Ted Daeschler Speaks at the March for Science – Full Text and Video

Academy paleontologist Ted Daeschler was a featured speaker at the Philadelphia March for Science on April 22. Below are Ted’s full remarks.

Good afternoon. It is a great honor to here with each of you for this wonderful celebration of science, and to discuss the immense impact that science has on the human condition.

My name is Ted Daeschler. I am a paleontologist at the Academy of Natural Sciences and a Professor of Geosciences at Drexel University.

I study the earth and life on earth within a particularly long, evolutionary timeframe. In that context, mankind is a very recent player in a very long story. We are, certainly unique animals – bipedal primates with large brains and dexterous hands, with a capacity to reflect on and synthesize information about our world.
But my interests lie deeper down the tree of life – beyond the origin of the primate body plan, beyond the origin of mammalian endothermy and reproductive strategy, beyond the branching point in the tree where mammals and reptiles share a common ancestor, to the beginnings of the evolutionary lineage of all limbed animals ….. Yes, the iconic “fish” coming out of the water….. Your inner fish!

Research into evolutionary history makes sense of biodiversity and places us within the beautifully complex tree of life. This knowledge has innumerable applications for medicine (things like genetics, anatomy, physiology, and developmental biology). Evolutionary history documents how life has interacted with changing environments informing issues of sustainability and adaptation, conservation, and even philosophy.

An evolutionary perspective also demonstrates that we are threads in the tapestry of life on earth – interconnected to the complex ecological interactions of all life on this verdant planet.

Scientific inquiries into the patterns and processes of biological change, ecological change and geological change are especially relevant to sustaining living conditions for mankind, and all life. It is clearly in our own self-interest to maintain the diversity of life that underpins the planet’s ecosystems and supports us in so many ways.

These fundamental truths (derived from scientific inquiry of our connections in the tree of life and our co-evolutionary history with life-sustaining earth systems) comes with a relatively small public investment in science and education, but, I would argue, brings foundational knowledge and perspectives for shaping the quality of the human condition.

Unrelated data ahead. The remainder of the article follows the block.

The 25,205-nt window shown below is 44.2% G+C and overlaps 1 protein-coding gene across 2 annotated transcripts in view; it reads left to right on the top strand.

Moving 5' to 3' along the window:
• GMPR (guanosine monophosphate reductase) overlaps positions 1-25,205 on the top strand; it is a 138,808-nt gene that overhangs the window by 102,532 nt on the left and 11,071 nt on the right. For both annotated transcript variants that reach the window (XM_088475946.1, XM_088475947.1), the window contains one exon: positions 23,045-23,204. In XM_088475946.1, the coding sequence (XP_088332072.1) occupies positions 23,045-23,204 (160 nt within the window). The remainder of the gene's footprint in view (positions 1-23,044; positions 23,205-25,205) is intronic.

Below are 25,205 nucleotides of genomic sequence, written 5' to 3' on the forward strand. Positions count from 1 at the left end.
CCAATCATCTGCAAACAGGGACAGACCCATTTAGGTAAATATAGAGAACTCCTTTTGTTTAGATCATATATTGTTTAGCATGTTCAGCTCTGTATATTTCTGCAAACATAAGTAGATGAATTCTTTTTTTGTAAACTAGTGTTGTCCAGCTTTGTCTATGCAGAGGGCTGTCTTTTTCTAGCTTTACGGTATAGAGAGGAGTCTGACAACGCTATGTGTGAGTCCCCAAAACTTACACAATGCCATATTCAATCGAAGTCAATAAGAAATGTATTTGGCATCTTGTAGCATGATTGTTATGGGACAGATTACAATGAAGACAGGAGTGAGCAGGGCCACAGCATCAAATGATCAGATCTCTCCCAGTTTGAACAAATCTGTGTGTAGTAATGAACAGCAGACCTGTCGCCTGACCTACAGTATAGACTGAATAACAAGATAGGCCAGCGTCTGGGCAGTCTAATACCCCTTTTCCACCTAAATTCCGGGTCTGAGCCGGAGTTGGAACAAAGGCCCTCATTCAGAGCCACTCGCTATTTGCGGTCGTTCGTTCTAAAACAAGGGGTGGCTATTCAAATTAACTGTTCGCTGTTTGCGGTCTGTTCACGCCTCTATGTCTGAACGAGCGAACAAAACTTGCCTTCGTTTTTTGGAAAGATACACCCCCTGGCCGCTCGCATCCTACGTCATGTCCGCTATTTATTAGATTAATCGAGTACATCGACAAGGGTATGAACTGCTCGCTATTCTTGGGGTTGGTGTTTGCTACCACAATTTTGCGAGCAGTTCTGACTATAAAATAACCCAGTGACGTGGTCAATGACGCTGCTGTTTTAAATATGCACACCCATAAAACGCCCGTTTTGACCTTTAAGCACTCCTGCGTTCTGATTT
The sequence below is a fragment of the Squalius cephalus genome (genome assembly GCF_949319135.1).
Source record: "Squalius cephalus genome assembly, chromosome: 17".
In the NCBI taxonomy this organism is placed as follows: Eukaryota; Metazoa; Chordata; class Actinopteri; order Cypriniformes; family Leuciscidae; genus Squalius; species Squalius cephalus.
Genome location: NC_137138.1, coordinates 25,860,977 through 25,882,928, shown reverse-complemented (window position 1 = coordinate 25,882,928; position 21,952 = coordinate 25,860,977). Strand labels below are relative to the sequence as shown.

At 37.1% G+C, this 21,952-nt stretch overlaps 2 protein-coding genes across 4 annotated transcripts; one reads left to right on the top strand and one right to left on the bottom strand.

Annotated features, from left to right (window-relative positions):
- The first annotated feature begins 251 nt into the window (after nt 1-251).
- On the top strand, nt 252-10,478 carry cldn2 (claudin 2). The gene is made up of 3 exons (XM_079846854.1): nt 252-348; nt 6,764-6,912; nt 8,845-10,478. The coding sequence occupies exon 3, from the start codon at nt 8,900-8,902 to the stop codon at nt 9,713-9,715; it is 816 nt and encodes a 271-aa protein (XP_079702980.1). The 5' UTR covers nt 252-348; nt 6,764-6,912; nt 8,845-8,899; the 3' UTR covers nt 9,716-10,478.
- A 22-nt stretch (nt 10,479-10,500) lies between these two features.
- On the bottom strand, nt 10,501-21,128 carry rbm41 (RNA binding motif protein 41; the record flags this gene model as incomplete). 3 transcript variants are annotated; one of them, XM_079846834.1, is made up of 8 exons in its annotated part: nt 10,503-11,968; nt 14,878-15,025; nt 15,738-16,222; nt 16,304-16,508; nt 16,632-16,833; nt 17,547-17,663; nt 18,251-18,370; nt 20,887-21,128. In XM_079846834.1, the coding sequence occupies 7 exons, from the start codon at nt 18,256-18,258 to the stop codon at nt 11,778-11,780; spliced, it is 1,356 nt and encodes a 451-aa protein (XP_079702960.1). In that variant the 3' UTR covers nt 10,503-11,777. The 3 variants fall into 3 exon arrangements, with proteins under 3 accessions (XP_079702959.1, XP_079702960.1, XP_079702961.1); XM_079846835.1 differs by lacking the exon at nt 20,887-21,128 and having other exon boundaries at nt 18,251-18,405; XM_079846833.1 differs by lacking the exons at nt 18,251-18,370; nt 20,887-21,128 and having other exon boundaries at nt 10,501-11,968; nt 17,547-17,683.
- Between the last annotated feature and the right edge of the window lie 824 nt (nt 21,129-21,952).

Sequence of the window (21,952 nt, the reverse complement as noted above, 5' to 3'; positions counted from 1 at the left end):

I get to do my science at field sites across the world and within the walls of the Academy of Natural Sciences at 19th and the Parkway. The Academy is a library of life and laboratory of environmental change built during more than 200 years of enlightened science focused on exploration, description and preservation of the natural world.

I am fortunate to work in such an esteemed institution in a remarkable city for science. Just outside my office are two gleaming white cabinets with Thomas Jefferson’s Fossil Collection. Among his many interests, Jefferson sought to document the variety of life in North America, even from the unusual fossil remains of animals that no one had ever seen alive.

Jefferson’s political rivals belittled his interest in scientific inquiry of these prehistoric remains. To those critics Jefferson answered as follows:

“Of all the criticisms brought against me by my political adversaries, that of possessing some science has probably done them the least credit.
Our countrymen are too enlightened themselves to believe that ignorance is the best qualification for their service.”
“Ignorance” is this context seems to be the inability or unwillingness to hear evidence-based inquiry that can inform issues of the day.

Did Thomas Jefferson have more confidence in his fellow citizens to recognize the importance of science than we have today? Although I believe most people today would acknowledge the importance of science, they, and many scientists, may not concede that science has a social and political component. As much as we want to believe that the value of science is self-evident, it seems we cannot take that for granted!

To encourage better understanding, all of us need to communicate our science and its impact to our fellow citizens. No ivory towers ….. we need to get out into the classrooms, town halls and corridors of democracy to join public debate and inform others about the impacts of our work.

To conclude, the most important thing to me about science is the perspective it brings that we are part of something so much larger than human society. Science connects us to the earth and life on earth in profound ways. As such, science is critical for understanding the past, managing the present, and ensuring a healthy future for all.

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